|System: Xbox 360, PS3|
|Dev: THQ Digital Studios Warrington|
|Release: July 13, 2011|
|Screen Resolution: 480p-1080p||Violence, Blood|
If you sped through the campaign, cutting a swath of destruction through the Kroozer, you can always replay missions to search for the ten Aquila Collectables hidden in each level. However, your only reward for doing so is some concept art. Quite frankly, any gamer would have preferred a high-class weapon or special perk instead. The best treat comes after you complete your first mission, where you unlock an exclusive Power Sword for the upcoming Warhammer 40,000: Space Marine.
I grow tired of saying this, yet it must be mentioned here nonetheless: the lack of an online multiplayer feature is inexcusable in this day and age. With Kill Team designed as a co-op romp (after all, "Team" is in the title), requiring the physical presence of that teammate should merely be a limitation of past decades. Yet many developers still haven't realized that a game's value is increased tenfold with an online inclusion. To stem the tide, a leaderboard for every mode and every character type is present.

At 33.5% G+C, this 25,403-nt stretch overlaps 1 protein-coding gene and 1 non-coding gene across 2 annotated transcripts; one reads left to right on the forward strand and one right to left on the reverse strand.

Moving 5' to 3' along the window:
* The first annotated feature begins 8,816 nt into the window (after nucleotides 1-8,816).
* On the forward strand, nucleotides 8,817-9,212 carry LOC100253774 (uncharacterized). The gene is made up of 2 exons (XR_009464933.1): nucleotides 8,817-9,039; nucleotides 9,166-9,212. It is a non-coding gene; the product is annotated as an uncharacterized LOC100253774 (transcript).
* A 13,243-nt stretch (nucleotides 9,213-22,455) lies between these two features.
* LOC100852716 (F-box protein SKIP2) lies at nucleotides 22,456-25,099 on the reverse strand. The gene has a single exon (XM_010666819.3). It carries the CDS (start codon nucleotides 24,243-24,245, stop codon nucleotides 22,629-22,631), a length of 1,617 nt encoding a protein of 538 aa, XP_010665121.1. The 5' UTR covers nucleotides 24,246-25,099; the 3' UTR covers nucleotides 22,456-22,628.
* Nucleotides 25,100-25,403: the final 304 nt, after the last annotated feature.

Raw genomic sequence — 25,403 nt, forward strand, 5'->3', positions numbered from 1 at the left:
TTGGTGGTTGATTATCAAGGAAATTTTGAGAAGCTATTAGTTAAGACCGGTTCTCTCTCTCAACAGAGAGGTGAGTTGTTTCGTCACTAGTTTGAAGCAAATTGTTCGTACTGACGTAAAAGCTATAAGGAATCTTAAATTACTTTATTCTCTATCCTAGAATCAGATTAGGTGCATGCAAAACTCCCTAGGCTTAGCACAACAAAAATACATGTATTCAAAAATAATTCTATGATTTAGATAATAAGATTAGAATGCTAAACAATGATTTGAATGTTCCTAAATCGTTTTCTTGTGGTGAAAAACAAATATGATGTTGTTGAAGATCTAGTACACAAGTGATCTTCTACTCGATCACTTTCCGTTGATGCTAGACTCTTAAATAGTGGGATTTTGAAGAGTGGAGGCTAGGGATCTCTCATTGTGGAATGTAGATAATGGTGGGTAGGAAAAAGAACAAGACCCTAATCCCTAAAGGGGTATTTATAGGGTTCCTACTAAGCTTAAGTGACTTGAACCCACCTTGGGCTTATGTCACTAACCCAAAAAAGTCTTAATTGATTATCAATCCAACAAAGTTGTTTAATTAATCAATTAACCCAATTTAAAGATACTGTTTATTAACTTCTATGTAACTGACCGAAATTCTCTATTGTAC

The art design stays true to the tabletop game, thanks to a partnership with Games Workshop, and every character model looks like it was taken straight from a miniature. The color palette also fits the series universe, but that means the greens and metallics leave many other choices out of the picture. I also noticed some frame rate drop when the screen was oversaturated with enemies, but the nice animations, both in the characters and the Kroozer itself, help keep the twin-stick controls up to snuff.
You would expect that tearing a spaceship apart would be a constant auditory experience. However, if you stand still for long enough, you'd swear the Kroozer was a ghost ship. Also, the codex describes Orks as having a preference for crude and noisy weapons, but the bland "Zap" sound effect from almost every gun seems like it was taken from the Buck Rogers universe. Of course, it's hard to top the hilarity of Ork grunting and shouting in a video game, which this one has in spades.
Warhammer 40,000: Kill Team will undoubtedly be purchased by followers of the series, and maybe some twin-stick shooter fans, but few more. Nevertheless, the gameplay keeps the controller in your hand well after you've completed the campaign, and with each Space Marine requiring a different set of tactics to emerge victorious, you can't help but want to try each one out. A little more meat would have made this game worth its ten-dollar price tag, but it's still a fun diversion and a refresher to the series for those anxiously awaiting the launch of its big brother in just a couple months.
CCC Contributing Writer